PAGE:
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Report | April 2019

SGS helps textile cos reduce harmful chemicals

Consumers are already looking for products that are sustainably sourced and better for the environment.

SGS offers assistance to textile manufacturers looking to reduce their reliance on hazardous chemicals. Through hazardous substances control workshops and other services, they provide companies with the right knowledge to achieve compliance with regulations while maintaining competitive advantage and building better reputations.

Textile production uses around 9.3 million metric tonnes of chemicals a year and the harmful effects of this are now being fully recognised. The French Agency for Food, Environmental and Occupational Health & Safety (ANSES) has recently published “Footwear and textile clothing: consumers need better protection from the risks of skin allergies and irritation”. It notes that most irritations are caused by chemicals.

In addition, the sector is now being recognised as the “second biggest polluter in the world”, a quote attributed to high-end clothing retailer Eileen Fisher. Pollution from the clothing industry is now so bad in some places, for example the Citarum River in Indonesia and the city of Xintang in China, that the natural environment is no longer safe for humans. In both cases, rivers have become too polluted to swim in or drink.

The ANSES report included recommendations for how authorities can improve the industry. This included, among other suggestions, the recommendation that retailers should only stock clothing or footwear that their suppliers can prove do not include carcinogenic, mutagenic, reprotoxic (CMR) substances, and/or skin sensitising and irritating substances. This will require a better knowledge of chemical usage in the whole supply chain.

Part of the problem stems from rapid growth in the sector over the last few decades. It has led to long supply chains, meaning retailers aren’t always sure of the full extent of the number of economic operators in them. At the same time, stakeholders are often too willing to rely on the advice of chemical suppliers, rather than gaining the necessary technical understanding to control the flow of chemicals themselves.

The impact of remaining unaware of the full extent of chemical usage may be great. Consumers are already looking for products that are sustainably sourced and better for the environment. Knowledge of the chemical flow in the supply chain has therefore become very important; it is the key to the effective control of hazardous substances.

This knowledge also has several benefits for businesses:

  • Reduced risk of non-compliance with market regulations
  • Improved reputations from reduced pollution and better living conditions for workers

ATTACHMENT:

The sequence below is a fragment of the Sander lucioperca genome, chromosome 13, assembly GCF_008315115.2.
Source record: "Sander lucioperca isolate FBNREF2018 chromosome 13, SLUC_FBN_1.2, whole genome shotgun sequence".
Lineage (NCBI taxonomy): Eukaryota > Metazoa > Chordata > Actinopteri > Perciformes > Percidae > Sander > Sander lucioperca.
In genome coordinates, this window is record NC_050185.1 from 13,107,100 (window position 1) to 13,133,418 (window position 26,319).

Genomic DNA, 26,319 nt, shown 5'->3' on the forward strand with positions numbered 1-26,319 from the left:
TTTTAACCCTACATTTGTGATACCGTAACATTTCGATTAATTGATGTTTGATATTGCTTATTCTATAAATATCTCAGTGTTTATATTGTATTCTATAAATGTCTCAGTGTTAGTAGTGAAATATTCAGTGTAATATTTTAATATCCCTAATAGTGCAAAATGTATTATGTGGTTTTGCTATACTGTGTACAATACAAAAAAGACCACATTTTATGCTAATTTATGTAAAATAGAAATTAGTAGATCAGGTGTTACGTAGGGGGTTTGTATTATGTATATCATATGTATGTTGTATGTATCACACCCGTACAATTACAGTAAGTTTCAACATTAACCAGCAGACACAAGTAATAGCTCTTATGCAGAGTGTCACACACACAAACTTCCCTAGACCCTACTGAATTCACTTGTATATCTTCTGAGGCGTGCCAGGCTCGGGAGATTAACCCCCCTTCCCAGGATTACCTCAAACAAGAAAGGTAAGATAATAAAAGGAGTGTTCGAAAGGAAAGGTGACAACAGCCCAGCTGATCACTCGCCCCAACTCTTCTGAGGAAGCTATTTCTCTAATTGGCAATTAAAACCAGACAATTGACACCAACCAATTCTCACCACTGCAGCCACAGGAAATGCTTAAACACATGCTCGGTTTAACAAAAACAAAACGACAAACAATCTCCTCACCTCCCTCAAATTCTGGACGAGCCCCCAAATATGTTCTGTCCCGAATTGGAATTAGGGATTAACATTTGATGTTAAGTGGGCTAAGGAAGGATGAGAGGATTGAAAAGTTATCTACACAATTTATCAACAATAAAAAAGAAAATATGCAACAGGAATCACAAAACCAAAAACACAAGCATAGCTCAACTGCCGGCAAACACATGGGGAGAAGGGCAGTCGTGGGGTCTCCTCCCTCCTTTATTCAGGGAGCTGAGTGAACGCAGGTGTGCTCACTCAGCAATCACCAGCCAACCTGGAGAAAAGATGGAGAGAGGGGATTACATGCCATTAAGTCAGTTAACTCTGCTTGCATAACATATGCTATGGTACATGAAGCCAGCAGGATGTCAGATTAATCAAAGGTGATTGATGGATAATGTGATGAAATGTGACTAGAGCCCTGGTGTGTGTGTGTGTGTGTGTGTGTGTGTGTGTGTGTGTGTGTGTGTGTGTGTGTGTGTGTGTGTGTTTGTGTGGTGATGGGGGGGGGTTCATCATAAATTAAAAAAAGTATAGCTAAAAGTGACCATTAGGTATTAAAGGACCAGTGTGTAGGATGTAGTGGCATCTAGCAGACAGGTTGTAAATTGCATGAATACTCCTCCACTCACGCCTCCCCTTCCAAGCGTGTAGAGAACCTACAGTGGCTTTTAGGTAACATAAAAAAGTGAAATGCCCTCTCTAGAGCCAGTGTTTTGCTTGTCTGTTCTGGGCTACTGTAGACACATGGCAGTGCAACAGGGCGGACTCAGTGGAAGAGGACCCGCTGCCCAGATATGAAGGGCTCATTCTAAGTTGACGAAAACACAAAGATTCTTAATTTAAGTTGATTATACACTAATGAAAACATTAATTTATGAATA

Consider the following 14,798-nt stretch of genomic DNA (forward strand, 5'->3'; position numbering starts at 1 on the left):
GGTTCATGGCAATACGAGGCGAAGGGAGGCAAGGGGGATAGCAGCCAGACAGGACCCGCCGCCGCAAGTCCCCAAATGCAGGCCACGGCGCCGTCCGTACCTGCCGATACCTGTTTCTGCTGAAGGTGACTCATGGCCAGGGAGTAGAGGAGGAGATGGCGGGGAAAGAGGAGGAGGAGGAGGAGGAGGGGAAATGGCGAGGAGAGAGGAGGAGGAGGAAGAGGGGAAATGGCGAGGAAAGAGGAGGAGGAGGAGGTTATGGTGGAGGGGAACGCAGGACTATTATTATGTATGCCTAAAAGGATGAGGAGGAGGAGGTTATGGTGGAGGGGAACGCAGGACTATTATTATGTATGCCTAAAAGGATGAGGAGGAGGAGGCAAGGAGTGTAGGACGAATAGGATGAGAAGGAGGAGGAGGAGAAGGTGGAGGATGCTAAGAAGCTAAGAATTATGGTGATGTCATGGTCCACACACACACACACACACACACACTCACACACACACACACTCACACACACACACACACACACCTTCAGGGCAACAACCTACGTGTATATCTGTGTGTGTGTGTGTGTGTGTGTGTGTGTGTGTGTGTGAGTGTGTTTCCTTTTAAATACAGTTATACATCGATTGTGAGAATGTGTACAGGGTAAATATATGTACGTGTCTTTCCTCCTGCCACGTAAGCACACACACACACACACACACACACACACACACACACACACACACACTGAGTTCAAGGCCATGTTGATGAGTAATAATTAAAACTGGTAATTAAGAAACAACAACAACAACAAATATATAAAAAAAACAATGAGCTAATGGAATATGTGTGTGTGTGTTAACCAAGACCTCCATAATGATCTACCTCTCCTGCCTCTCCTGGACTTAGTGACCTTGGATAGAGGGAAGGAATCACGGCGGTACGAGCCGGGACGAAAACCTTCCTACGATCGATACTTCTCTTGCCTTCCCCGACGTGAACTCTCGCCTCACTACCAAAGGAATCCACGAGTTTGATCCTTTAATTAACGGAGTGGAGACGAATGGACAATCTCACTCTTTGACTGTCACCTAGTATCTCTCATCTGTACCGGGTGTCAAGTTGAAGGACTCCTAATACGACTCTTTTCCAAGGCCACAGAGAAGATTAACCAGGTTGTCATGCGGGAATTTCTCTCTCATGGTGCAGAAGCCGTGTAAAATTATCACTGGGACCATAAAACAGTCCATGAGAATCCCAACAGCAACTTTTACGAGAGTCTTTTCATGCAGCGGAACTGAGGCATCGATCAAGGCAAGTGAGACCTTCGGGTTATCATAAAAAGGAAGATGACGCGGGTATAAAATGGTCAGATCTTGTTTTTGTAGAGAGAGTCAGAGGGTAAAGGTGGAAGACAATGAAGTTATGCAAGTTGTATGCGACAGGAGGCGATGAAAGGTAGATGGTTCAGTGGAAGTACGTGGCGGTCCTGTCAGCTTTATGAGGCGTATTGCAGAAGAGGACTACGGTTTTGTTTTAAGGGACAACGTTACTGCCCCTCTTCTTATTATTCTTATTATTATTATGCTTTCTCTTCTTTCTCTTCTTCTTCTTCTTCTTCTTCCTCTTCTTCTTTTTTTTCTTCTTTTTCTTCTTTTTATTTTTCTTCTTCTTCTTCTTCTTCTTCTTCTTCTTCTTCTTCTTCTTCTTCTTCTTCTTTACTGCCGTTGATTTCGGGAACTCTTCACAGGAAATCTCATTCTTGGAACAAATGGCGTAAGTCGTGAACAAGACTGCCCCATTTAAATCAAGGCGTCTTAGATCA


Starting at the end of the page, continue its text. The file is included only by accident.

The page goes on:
• Better protection of consumers from skin allergies and irritations

To better understand production and improve systems, SGS is advising stakeholders to gain technical expertise in the following areas:

  • Production
  • Chemical knowledge
  • Water management

This understanding will create better, more efficient productions systems while reducing waste. In addition, stakeholders can also reduce the use of hazardous chemicals and restricted substances by directly managing chemical sourcing. This will ensure:

  • Only chemicals that do not contain restricted substances are used
  • Chemicals are used properly – avoiding waste due to improper formulations
  • Correct storage of chemicals
  • Chemicals are discarded properly

Deeper understanding of the processes involved in production will also reduce the water usage. It should be remembered; a simple tee shirt will use over thousand liters of water in its manufacture. Reducing this amount will also be good for the environment.

With the damaging effects of chemical usage in the clothing industry become apparent, customers, authorities and retailers are looking to manufacturers to improve and reduce their use of chemicals. The key to better chemical usage is knowledge of the processes and chemicals involved in the production of footwear and textiles. This will result in lower levels of waste, improved efficiencies, more cost-effective methods of production, and better profit margins.

SGS provides a range of services, including hazardous substances control workshops, to help suppliers understand the chemicals being utilised in their supply chains. As regulatory authorities begin to focus more and more on the harmful effects of hazardous chemicals on consumers and on their effect on the environment, they have the technical expertise in place to provide companies with the correct knowledge to remain compliant, maintain competitive advantage, and build better reputations.

SGS is the world’s leading inspection, verification, testing and certification company. SGS is recognised as the global benchmark for quality and integrity. With more than 95,000 employees, SGS operates a network of over 2,400 offices and laboratories around the world.

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